According to Manney, Hamilton advanced toward him and hit him on the side of his neck with the baton. Manney pushed away with his left arm, unholstered his Smith & Wesson .40-caliber semi-automatic pistol with his right hand, aimed and fired, striking Hamilton in the chest. Hamilton moved toward him, and Manney kept firing, until Dontre fell to the ground with gunshot wounds to the right side of his neck, the right side of his chest, his abdomen, and right and left forearms.

Hamilton suffered a total of 21 gunshot wounds in his body within three to four seconds – 15 entry wounds and six exit wounds – including the partial amputation of his left thumb.

On the pavement was the black backpack given to him by his father, with a phone charger and $160.44 inside. On the ground near Hamilton’s body was the blue blanket he had been sleeping on, black winter cap with wool ear flaps, and a package of Twizzlers, his favorite candy.

Hamilton’s body lay on the ground near the granite arrow for an hour before the Milwaukee County medical examiner arrived at the park. Red tape strung around the park prevented curious passersby, taking advantage of the mild April afternoon, from straying too close to the scene.

Of 16 witnesses interviewed by investigators, none reported observing the entire altercation. However, almost all of them said they saw a police baton, a tube, a stick or a long object of some kind in Hamilton’s hands.

The timing of Dontre Hamilton’s death coincided with the highly publicized killings months later of other black men at the hands of white police officers. The shooting of Michael Brown in Ferguson, Mo., and the chokehold death of Eric Garner in New York City unleashed nationwide protests and sparked impassioned debate on policing methods and race.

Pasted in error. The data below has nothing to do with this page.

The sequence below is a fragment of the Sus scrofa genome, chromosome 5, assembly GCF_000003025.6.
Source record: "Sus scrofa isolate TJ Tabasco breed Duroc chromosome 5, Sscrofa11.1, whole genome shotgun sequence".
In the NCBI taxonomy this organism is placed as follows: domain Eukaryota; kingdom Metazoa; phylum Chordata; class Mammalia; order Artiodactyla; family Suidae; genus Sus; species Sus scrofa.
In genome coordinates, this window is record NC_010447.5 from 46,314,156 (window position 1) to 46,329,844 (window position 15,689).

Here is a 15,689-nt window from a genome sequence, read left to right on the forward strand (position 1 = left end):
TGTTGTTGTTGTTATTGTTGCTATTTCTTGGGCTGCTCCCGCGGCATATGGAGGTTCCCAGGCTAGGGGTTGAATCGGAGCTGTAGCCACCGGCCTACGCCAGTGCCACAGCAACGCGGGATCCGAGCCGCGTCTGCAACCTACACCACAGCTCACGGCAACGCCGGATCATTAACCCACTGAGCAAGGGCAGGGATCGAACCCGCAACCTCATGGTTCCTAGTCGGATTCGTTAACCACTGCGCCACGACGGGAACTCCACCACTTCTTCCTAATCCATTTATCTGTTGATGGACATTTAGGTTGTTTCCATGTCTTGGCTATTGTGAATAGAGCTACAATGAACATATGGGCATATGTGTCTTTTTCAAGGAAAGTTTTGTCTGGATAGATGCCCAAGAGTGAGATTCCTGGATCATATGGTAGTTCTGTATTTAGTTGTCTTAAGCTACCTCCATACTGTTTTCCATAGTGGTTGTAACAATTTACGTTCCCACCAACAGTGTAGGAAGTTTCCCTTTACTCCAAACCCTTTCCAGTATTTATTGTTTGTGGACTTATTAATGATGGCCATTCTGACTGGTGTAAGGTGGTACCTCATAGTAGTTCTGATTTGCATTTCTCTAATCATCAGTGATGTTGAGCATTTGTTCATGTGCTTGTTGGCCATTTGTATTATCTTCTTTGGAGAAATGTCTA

Unlike the Brown and Garner cases, however, Hamilton’s story was less about race than it was about mental illness. At least, at the outset. As the completion of a state investigation of the Hamilton shooting wore on, and a decision of whether Manney would face criminal charges languished for weeks and then months, frustration took hold of those who questioned the police officer’s actions, and race was pushed to the forefront.

But, also unlike the Brown and Garner cases, and others similar, the public protests over Hamilton’s shooting have been absent of violence.

Still, the case has had vast repercussions: on the people directly involved – Hamilton’s family, Manney, Milwaukee Police Chief Ed Flynn and his department – and on the community at large, which looks for answers to a tragedy that has played out more and more frequently here and around the country.

 

Maria Hamilton rents a duplex on the near North Side of Milwaukee. She had put on some soft music and was drifting off to sleep. It was 11:30 p.m. Although it had been eight hours since her son Dontre had been shot, she had not been informed of his death. Local media had reported the shooting, but Maria usually avoided watching the 10 o’clock news, having to wake up at 4:30 a.m. for her job in customer service at the Wisconsin Center District.

Suddenly the phone rang. She saw on her caller ID that it was a restricted call, and she didn’t answer. But the late-night call and restricted number caused her to panic, so she called her son Nate. When he didn’t pick up, she called Dameion.